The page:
Another waste of transporting is having a “hot truck” available. While some contractors make great use of this vehicle the vast majority of contractors I’ve observed through the years simply added this truck because of all the “hot” emergencies that could have been prevented had the contractor and foreman simply planned for every piece of equipment, tool, component and material needed for the job.
If you have a “hot truck” in your fleet, make sure you are using it wisely and that it is not being abused by field leaders. This single asset can cost you unneeded labor, fuel and maintenance dollars that siphon away profits.
3. Locate & secure accounts at area suppliers
Most contractors do a great job of developing purchasing accounts with local suppliers of tools, equipment, materials, etc. However, a sure rookie mistake is when a contractor, wanting to expand his or her geographical market, assumes they can easily set up accounts in those “far far far away” locations. This is a costly mistake just waiting to be realized.
Whether you are purposely expanding your market or taking on a project from time to time outside your normal market area, take the extra precautionary step and establish a relationship with those suppliers that your project team will need. Often this may require depositing an amount of money into a newly opened account that your project leaders can draw against when ordering materials or leasing important and needed tools or equipment.
Whatever the requirements are for those “far and away” suppliers, establish those accounts so your crews don’t spend extra time and miles driving back to your more local suppliers.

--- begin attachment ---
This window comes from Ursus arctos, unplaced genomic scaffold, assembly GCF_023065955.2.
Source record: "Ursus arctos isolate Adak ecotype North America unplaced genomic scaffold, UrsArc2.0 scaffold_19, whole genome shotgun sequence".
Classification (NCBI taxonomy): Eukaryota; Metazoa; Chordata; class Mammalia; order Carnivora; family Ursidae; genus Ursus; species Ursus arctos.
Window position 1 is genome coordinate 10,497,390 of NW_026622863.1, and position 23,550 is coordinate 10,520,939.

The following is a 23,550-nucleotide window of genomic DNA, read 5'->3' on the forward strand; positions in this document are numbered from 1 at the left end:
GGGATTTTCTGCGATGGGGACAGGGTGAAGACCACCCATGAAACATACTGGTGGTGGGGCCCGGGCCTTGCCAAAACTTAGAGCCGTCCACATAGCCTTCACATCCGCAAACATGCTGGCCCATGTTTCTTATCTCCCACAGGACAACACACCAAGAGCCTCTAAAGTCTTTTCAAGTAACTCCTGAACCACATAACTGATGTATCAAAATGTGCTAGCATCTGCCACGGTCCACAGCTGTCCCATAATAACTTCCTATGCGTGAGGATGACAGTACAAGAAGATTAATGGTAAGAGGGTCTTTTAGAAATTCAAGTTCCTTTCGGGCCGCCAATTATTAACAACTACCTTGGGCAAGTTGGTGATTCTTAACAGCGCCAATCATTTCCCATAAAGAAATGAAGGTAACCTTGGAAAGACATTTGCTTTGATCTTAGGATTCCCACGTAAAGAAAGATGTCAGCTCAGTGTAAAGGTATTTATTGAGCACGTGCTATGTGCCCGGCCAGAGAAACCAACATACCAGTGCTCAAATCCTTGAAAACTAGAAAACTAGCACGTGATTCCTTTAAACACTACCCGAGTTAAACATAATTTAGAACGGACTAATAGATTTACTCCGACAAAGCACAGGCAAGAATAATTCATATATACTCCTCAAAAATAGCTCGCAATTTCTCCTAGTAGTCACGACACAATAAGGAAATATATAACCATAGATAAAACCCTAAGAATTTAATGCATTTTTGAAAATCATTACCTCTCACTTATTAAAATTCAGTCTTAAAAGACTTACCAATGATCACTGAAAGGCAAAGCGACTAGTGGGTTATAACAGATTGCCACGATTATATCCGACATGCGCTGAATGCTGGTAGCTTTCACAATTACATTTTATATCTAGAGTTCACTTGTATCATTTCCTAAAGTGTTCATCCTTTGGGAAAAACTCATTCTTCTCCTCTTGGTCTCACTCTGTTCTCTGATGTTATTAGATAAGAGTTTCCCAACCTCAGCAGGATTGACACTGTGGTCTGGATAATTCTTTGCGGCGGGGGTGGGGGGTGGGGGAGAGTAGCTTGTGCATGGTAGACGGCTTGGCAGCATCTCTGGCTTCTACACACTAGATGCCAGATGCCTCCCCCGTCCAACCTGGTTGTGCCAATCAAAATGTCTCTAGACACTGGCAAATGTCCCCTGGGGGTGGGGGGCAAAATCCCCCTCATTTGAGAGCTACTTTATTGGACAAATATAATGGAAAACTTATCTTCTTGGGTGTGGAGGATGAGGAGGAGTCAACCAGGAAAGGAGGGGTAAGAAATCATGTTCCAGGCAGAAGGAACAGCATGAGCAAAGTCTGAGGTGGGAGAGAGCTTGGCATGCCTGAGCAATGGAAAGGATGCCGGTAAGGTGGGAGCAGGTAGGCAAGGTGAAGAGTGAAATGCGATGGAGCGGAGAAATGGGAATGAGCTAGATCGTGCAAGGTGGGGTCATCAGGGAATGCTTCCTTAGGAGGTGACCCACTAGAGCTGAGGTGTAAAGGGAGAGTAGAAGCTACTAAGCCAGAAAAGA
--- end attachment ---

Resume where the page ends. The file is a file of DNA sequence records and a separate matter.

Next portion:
4. Keep accurate logs on vehicles and equipment
Many contractors do an adequate job keeping such logs accurate and updated, but the log keeping isn’t just to comply with your state DOT. Accurately maintained logs can also provide you with important information that strengthens much needed preventive maintenance on your vehicles, helping you to keep your vehicles and equipment better maintained, thus extending their life.
When you allow your vehicles and equipment to just run and run you eventually will pay the price. It’s like making each dollar spent on transportation begin to cost two to three dollars. This is a very easy casualty to correct and it should be one that you do ASAP!
5. Practice “zero tolerance” for providing accurate project address
This waste-prevention technique is perhaps “low hanging fruit” but it bears sharing. There is simply no excuse for any construction crew not to transport to the correct jobsite address. Granted, there are perhaps hard to find addresses but with all of the “smart phone” apps and search engine mapping processes that are available, there should be very few — make that “zero” times — when crews get lost.
Most contractors who are on their game provide a paper copy, included in the job file, of a map routing the path from the contractor’s address to the jobsite. This waste is very easy to prevent so don’t allow this cost of poor transportation to find its way into your company.
So spend some time considering the potential pitfalls from allowing your transportation to run wild without any real boundaries or clarity. Lean Construction is about reducing the costs of such wastes and empowering the contractor to perform better, faster, and with more profit!